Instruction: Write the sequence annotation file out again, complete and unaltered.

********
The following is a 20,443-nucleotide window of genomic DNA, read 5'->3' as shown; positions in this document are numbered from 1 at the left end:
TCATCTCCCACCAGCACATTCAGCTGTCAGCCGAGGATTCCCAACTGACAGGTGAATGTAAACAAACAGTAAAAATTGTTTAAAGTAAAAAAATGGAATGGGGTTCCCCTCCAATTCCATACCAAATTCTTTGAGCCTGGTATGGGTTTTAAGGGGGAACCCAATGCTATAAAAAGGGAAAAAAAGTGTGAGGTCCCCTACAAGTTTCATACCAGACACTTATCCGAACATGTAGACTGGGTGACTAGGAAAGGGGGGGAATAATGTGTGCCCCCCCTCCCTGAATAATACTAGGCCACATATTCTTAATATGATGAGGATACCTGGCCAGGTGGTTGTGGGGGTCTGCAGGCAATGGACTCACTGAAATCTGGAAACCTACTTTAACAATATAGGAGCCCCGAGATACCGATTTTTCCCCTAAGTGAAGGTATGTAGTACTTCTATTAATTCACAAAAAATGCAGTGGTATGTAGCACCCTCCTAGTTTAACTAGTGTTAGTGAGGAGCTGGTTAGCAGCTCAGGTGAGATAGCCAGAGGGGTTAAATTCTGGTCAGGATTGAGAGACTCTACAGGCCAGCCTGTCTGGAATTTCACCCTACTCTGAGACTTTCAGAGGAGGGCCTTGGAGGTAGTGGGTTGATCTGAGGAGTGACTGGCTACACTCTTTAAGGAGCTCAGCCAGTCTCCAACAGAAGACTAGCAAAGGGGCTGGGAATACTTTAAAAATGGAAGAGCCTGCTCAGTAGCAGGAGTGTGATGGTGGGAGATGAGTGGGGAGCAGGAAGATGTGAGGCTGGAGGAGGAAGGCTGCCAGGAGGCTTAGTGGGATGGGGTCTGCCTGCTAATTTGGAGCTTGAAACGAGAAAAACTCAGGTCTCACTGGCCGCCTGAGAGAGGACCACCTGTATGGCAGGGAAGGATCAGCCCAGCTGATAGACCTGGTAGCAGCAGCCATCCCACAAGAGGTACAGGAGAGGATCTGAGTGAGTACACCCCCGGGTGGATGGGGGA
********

The following is a 20,443-nucleotide window of genomic DNA, read 5'->3' as shown; positions in this document are numbered from 1 at the left end:
TCATCTCCCACCAGCACATTCAGCTGTCAGCCGAGGATTCCCAACTGACAGGTGAATGTAAACAAACAGTAAAAATTGTTTAAAGTAAAAAAATGGAATGGGGTTCCCCTCCAATTCCATACCAAATTCTTTGAGCCTGGTATGGGTTTTAAGGGGGAACCCAATGCTATAAAAAGGGAAAAAAAGTGTGAGGTCCCCTACAAGTTTCATACCAGACACTTATCCGAACATGTAGACTGGGTGACTAGGAAAGGGGGGGAATAATGTGTGCCCCCCCTCCCTGAATAATACTAGGCCACATATTCTTAATATGATGAGGATACCTGGCCAGGTGGTTGTGGGGGTCTGCAGGCAATGGACTCACTGAAATCTGGAAACCTACTTTAACAATATAGGAGCCCCGAGATACCGATTTTTCCCCTAAGTGAAGGTATGTAGTACTTCTATTAATTCACAAAAAATGCAGTGGTATGTAGCACCCTCCTAGTTTAACTAGTGTTAGTGAGGAGCTGGTTAGCAGCTCAGGTGAGATAGCCAGAGGGGTTAAATTCTGGTCAGGATTGAGAGACTCTACAGGCCAGCCTGTCTGGAATTTCACCCTACTCTGAGACTTTCAGAGGAGGGCCTTGGAGGTAGTGGGTTGATCTGAGGAGTGACTGGCTACACTCTTTAAGGAGCTCAGCCAGTCTCCAACAGAAGACTAGCAAAGGGGCTGGGAATACTTTAAAAATGGAAGAGCCTGCTCAGTAGCAGGAGTGTGATGGTGGGAGATGAGTGGGGAGCAGGAAGATGTGAGGCTGGAGGAGGAAGGCTGCCAGGAGGCTTAGTGGGATGGGGTCTGCCTGCTAATTTGGAGCTTGAAACGAGAAAAACTCAGGTCTCACTGGCCGCCTGAGAGAGGACCACCTGTATGGCAGGGAAGGATCAGCCCAGCTGATAGACCTGGTAGCAGCAGCCATCCCACAAGAGGTACAGGAGAGGATCTGAGTGAGTACACCCCCGGGTGGATGGGGGA